Integral Human Development is a positive vision of human flourishing articulated in modern Catholic social teaching and shared by several other religious and humanistic traditions. It centers on the idea that the dignity of the human person is expressed in work and economic activity, but also in cultural and artistic creativity, religious belonging and spiritual practice. Most profoundly, human dignity is expressed in our relationships with, and obligations to, family, community, and all of humanity, around the globe.
In keeping with Notre Dame's mission to place scholarship in service to the common good, the Keough School will focus its research and teaching on the design and implementation of effective and ethically sound responses to poverty, war, disease, oppression, and other threats to human wellbeing around the world. The Keough School also will respond to the clear need for the study of religion and ethics to be featured prominently in the education of global professionals.
By building partnerships among the academy, government, business, and civil society, the Keough School will integrate disciplines and best practices in order to identify solutions responsive to the interconnected nature of global challenges.
Upon graduation, students still use the foundational cross-disciplinary skills, global connections, and global understanding they develop at the Keough School to become leaders in government and non-governmental organizations, academic and policy-making institutions, and other entities worldwide that shape the development of humanity and the planet.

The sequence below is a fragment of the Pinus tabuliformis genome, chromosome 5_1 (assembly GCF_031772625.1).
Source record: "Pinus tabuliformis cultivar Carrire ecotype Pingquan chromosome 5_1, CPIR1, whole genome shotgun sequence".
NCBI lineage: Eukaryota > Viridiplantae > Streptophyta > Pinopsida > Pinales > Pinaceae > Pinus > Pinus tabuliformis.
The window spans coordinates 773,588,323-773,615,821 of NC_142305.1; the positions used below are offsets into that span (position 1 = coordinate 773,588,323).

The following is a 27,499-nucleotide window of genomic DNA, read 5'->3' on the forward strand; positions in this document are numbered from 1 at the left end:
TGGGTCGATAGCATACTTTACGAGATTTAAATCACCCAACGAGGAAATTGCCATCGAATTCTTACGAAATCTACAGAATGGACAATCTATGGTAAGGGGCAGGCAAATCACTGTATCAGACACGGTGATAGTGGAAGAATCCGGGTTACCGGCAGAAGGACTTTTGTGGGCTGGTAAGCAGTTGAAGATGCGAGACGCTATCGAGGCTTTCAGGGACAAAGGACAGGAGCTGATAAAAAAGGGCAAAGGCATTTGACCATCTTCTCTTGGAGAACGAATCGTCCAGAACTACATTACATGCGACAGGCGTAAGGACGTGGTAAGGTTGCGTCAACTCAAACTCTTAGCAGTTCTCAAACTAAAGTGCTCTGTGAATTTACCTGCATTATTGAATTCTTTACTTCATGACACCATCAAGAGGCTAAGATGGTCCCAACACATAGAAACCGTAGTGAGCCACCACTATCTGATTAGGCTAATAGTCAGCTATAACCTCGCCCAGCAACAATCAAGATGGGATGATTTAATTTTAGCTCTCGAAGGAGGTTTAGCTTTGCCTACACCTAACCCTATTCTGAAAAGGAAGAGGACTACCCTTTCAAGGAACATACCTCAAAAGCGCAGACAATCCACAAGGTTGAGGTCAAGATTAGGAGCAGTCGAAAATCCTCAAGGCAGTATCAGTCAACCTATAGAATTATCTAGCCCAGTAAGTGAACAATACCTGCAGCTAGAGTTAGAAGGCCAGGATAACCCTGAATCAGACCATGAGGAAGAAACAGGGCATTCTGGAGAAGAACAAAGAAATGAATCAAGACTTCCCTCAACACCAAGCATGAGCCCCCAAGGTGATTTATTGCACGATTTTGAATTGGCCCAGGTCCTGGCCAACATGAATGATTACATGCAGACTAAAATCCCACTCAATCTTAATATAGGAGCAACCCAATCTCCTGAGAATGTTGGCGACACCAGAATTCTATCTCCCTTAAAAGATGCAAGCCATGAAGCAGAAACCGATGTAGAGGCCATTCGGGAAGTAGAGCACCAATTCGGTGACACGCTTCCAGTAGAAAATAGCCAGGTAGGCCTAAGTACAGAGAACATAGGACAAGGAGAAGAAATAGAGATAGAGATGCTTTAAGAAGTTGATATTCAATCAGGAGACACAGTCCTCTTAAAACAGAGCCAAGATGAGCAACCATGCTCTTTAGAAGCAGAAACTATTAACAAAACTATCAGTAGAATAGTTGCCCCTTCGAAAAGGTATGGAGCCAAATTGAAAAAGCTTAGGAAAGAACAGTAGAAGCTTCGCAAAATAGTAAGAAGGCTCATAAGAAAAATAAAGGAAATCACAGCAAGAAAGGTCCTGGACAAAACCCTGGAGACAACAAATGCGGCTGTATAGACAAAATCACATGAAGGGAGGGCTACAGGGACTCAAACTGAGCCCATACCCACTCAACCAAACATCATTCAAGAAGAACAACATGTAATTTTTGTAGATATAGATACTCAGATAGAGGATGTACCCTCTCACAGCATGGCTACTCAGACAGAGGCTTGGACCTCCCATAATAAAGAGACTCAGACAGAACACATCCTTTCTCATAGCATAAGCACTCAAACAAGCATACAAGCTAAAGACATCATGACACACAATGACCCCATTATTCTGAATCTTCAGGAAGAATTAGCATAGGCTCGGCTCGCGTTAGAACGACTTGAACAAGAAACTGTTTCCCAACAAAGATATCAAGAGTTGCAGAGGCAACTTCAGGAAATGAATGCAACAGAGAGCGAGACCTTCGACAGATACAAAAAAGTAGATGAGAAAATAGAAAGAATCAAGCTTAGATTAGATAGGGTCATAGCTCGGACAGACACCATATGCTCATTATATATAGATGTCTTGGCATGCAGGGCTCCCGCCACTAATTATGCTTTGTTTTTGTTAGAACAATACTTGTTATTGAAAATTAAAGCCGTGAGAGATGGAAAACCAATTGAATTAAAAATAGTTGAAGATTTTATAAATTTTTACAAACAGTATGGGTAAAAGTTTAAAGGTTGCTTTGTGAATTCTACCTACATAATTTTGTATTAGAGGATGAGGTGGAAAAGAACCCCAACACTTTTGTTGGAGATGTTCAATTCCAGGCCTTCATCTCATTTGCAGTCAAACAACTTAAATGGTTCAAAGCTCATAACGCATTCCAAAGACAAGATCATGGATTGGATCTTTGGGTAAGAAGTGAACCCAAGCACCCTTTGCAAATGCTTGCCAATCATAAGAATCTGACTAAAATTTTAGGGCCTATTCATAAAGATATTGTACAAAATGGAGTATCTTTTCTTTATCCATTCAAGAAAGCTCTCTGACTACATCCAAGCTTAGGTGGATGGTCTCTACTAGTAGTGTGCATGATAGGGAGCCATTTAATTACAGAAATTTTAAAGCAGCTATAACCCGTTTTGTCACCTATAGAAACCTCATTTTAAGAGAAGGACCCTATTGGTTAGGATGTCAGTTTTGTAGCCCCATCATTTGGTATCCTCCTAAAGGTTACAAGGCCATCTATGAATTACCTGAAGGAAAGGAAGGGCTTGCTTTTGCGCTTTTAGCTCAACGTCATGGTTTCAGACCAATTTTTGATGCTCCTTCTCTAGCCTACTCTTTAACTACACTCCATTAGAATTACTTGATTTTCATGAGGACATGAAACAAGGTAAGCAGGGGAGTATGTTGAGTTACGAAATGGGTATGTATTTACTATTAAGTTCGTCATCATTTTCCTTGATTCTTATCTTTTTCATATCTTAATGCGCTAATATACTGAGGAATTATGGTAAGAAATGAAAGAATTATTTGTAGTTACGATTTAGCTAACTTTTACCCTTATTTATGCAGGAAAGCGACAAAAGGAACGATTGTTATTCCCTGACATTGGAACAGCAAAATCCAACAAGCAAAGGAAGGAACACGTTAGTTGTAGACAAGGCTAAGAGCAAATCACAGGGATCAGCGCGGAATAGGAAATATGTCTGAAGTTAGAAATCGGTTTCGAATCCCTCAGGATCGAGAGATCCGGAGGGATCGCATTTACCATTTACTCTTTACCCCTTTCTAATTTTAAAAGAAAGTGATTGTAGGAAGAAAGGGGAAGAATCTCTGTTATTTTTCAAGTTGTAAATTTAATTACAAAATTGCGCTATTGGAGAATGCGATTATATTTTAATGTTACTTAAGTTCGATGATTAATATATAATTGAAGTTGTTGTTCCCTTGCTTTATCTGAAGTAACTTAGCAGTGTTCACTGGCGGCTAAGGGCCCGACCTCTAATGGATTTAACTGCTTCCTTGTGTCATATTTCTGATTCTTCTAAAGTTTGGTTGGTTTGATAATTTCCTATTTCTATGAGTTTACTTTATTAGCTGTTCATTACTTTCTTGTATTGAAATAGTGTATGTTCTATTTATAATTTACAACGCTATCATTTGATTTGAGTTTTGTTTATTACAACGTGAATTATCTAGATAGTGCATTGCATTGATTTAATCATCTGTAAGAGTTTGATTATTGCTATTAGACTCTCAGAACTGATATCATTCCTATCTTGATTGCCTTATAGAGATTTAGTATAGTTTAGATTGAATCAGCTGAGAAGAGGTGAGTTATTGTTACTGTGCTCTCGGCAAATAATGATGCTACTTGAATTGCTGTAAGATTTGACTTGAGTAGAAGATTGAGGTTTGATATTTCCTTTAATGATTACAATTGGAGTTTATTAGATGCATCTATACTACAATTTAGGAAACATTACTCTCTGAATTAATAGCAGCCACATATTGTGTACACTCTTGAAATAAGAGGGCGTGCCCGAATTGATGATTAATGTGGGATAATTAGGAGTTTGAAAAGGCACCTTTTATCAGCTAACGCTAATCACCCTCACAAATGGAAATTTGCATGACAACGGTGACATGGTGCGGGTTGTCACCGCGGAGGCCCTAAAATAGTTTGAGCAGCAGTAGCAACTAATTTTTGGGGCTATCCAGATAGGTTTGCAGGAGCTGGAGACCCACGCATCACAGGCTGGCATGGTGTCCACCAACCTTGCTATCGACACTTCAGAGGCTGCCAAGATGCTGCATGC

College of Science
The College of Science was established at the university in 1865 by president Father Patrick Dillon. Dillon's scientific courses were six years of work, including higher-level mathematics courses.Today the college, housed in the newly built Jordan Hall of Science, includes over 1,200 undergraduates in six departments of study – biology, chemistry, mathematics, physics, pre-professional studies, and applied and computational mathematics and statistics (ACMS) – each awarding Bachelor of Science (B.S.) degrees.According to university statistics, its science pre-professional program has one of the highest acceptance rates to medical school of any university in the United States.Guided by our common human curiosity and Catholic character, the College of Science at the University of Notre Dame undertakes its mission to prepare the scientific leaders of tomorrow, inspiring them to seek greater understanding of the natural world, to translate that knowledge into human improvement, and to share discoveries in ways that make a difference in society.
The Law School
Founded in 1869, the Notre Dame Law School is the oldest Roman Catholic law school in the nation. Embracing equally the wealth of its heritage and a calling to address the needs of the contemporary world, Notre Dame Law School brings together centuries of Catholic intellectual and moral tradition, the historic methods and principles of the common law, and a thorough engagement with the reality of today’s legislative, regulatory, and global legal environment. At Notre Dame Law School, students and faculty of diverse backgrounds, experiences, and commitments are encouraged to cultivate both the life of the mind and the wisdom of the heart, to pursue their studies with a passion for the truth, and to dedicate their professional and personal lives to serve the good of all the human family.